Prenatal Breastfeeding Assessment:

How to Tell Whether Your Client Will Be At-Risk for Breastfeeding Problems

By Erin McCarter, RN, IBCLC

ErinMcCarterBeing knowledgable about how the female body provides optimal health for her offspring is a fundamental part of being a Midwife.  A thorough evaluation of a woman’s breasts, her breastfeeding history, and surgery or trauma to her breasts is a critical part of her prenatal care.  Very few women don’t have the anatomy to exclusively breastfeed, but by preparing an at-risk woman prenatally, we can ensure that we are protecting and bolstering her breastfeeding relationship while maintaining good health for the newborn.

Complete development of mammary function only occurs during pregnancy.  This is related to the hormonal changes of pregnancy.  Womens’ breasts vary in size, shape, color, and placement.  Some asymmetry is normal.  Women with small breasts can still make as much milk as a larger-breasted woman, as it is the amount of glandular tissue under the skin that is more important than the amount of adipose tissue.  Supernumeray breasts and/or accessory nipples may occur along the milk line which runs from the groin to the axilla.  This can vary from a small mole, to an extra nipple under the breast, to breast tissue in the armpit.  It is rare, but still considered normal.  Development of skin tags on the breast is also a normal part of pregnancy.

Taking a History

First discuss her breast changes that she’s experienced since the pregnancy began. Did she have breast changes during the pregnancy?  These include increased vasculature over the breast tissue, widening and/or darkening of the areola, increase in nipple size, increase in breast size, an increase in Montgomery glands over the areola, and possible leaking of colostrum.  Colostrum, the first milk, is available as early as 16 weeks gestation.  Breast tenderness and increased nipple sensitivity are also reassuring signs that adequately functioning breast tissue is responding to hormonal changes.

Has she ever experience any trauma to her breasts?  This may be a point that she divulges sexual abuse or feelings of self-loathing, a wonderful time to further connect with your client and provide her with an opportunity for personal growth.  Women usually feel better when someone shares in their pain and Midwives can help by active listening, connecting the client to a therapist if necessary, or by assuring the woman that you are here to help and you’re going to work together to make a plan.  Of course, there is also blunt trauma that may have occurred in a car accident or bad fall.  If there has been nerve damage to the 4th, 5th, and 6th, intercostal nerves, then there may be a decrease in the signaling to and from the brain.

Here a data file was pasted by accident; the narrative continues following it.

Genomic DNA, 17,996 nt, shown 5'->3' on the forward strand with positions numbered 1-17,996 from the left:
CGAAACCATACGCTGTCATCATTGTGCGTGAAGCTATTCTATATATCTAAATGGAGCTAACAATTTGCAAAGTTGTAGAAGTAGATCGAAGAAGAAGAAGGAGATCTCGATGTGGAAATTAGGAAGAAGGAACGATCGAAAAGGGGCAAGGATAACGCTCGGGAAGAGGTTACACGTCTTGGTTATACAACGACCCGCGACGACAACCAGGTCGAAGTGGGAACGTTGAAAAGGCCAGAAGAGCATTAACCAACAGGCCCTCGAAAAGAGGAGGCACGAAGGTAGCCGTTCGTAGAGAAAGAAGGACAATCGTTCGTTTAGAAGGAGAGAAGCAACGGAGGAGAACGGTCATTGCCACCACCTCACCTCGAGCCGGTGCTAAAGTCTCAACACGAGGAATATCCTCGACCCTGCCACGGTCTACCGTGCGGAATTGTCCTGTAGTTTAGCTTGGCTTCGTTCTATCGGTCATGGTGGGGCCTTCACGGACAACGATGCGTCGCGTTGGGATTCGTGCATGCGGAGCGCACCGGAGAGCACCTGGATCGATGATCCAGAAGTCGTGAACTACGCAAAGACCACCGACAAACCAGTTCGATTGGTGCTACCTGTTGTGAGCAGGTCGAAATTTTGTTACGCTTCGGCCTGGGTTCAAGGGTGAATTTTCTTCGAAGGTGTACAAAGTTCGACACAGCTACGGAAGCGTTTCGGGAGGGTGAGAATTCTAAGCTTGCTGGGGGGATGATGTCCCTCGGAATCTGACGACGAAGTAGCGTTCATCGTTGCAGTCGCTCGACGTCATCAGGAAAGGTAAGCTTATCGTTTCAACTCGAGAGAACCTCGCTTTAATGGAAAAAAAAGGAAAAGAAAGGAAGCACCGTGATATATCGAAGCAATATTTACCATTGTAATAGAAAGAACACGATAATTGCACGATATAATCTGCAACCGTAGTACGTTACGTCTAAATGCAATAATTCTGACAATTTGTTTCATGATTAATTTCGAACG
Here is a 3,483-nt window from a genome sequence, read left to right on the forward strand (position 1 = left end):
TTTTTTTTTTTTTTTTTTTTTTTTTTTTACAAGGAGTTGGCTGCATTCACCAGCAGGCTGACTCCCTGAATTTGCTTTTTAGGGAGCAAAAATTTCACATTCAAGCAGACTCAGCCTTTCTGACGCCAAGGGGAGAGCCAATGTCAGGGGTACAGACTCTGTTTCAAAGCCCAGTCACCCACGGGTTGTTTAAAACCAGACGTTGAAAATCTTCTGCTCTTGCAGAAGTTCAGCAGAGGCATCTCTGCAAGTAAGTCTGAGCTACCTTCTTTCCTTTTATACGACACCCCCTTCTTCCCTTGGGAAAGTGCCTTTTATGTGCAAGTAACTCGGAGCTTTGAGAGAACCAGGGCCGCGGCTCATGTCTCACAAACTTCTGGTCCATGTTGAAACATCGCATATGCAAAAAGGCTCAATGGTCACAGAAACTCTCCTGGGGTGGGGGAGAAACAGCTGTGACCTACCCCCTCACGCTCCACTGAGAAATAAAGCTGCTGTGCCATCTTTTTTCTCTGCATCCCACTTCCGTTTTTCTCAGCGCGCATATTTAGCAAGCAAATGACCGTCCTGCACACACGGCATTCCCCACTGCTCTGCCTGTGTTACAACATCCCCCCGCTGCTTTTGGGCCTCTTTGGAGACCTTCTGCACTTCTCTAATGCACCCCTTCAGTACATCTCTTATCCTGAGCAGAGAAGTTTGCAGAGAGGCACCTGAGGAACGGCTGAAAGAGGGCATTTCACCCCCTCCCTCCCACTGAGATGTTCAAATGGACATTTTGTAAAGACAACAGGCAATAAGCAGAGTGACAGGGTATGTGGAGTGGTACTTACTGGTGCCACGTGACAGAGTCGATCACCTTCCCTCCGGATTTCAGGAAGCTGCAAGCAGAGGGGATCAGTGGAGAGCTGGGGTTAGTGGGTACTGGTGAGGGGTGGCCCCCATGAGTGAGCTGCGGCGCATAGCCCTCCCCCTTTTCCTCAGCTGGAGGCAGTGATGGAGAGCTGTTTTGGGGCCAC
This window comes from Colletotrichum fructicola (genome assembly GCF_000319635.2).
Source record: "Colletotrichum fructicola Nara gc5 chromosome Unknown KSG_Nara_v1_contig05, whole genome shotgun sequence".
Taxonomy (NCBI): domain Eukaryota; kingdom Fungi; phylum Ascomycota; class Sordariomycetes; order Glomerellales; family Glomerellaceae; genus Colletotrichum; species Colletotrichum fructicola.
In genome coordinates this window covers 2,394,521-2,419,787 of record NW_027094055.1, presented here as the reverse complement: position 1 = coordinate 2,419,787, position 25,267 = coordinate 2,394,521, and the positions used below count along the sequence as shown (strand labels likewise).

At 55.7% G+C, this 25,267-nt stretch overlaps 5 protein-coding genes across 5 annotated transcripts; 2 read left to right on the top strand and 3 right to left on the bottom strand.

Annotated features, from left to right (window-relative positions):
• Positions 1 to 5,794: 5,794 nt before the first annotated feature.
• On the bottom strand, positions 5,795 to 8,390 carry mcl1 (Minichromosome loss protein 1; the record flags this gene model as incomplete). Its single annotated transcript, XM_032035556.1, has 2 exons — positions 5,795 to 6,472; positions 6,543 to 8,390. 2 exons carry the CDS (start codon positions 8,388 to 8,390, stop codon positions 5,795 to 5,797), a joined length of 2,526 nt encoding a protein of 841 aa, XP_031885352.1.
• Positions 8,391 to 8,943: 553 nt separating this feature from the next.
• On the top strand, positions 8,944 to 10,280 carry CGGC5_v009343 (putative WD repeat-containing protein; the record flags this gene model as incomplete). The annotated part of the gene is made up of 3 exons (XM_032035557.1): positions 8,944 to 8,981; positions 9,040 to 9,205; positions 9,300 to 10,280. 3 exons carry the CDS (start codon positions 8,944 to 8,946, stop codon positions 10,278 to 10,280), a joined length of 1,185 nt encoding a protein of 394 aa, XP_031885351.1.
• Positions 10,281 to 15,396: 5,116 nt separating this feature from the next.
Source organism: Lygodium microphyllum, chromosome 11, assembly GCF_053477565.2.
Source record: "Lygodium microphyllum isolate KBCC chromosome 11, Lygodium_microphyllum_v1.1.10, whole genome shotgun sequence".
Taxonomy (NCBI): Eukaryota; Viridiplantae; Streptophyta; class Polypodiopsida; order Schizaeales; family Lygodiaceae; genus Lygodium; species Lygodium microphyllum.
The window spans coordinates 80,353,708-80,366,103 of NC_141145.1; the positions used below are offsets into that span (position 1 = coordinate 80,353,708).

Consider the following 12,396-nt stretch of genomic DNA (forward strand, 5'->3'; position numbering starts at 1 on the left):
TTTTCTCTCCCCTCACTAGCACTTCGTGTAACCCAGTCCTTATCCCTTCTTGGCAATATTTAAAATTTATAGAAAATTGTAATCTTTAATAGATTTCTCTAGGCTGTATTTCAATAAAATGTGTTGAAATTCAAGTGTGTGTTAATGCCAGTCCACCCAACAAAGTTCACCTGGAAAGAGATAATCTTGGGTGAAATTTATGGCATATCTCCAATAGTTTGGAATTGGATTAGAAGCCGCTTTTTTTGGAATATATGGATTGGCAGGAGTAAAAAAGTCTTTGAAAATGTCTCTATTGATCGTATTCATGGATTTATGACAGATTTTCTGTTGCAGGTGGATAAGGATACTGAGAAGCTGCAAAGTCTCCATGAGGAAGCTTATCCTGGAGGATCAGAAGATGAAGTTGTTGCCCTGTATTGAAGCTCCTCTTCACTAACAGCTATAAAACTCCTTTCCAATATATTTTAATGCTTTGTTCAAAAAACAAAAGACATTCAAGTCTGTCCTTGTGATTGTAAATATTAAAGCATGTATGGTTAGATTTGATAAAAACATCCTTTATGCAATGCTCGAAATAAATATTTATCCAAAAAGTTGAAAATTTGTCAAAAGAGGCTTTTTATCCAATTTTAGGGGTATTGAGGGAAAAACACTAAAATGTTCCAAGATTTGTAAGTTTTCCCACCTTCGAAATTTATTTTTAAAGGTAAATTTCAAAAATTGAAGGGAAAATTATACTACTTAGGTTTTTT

Has she had breast augmentation? Why?  Sometimes a woman seeks cosmetic surgery to ‘correct’ very asymmetrical breasts or hypoplasia.  Be sure to understand why she sought out cosmetic surgery and ask her if the surgeon discussed her breastfeeding ability with her.  Augmentation tends to have less of an impact on breastfeeding than a reduction, as we have not taken out any breast tissue.  But because the amount of glandular tissue in each woman’s breasts is not truly known, it is hard to know whether a breast reduction will cut her normal supply by 1/5 or by 1/2.  A wonderful internet resource is the website called Breastfeeding After Breast and Nipple Surgeries (bfar.org).  Keep in mind that a surgery that involved completely removing the nipple and then putting it back on has likely severely damaged the nerve responses, and is very problematic for breastfeeding.

What is her breastfeeding history?  Relevant questions to ask are, how long did you breastfeed your previous child(ren)?  Did you have any concerns?  Did you have an obvious day when your milk set in?  Did you ever have any concerns with your milk supply?  The good news is that if a woman has a history of low milk supply, she will likely make a bit more with subsequent children.  This is because each time a woman has a baby, a new layer of Prolactin receptor sites is laid down in her breast tissue.  And the more receptor sites she has, the more milk she’ll make.  However, keep in mind that any evidence of hormone imbalances, such as diabetes, thyroid problems, Polycystic Ovarian Syndrome, androgenism, or male-patterned facial and body hair could be a potential threat to a good milk supply.

Breast Assessment:  Inspection & Palpation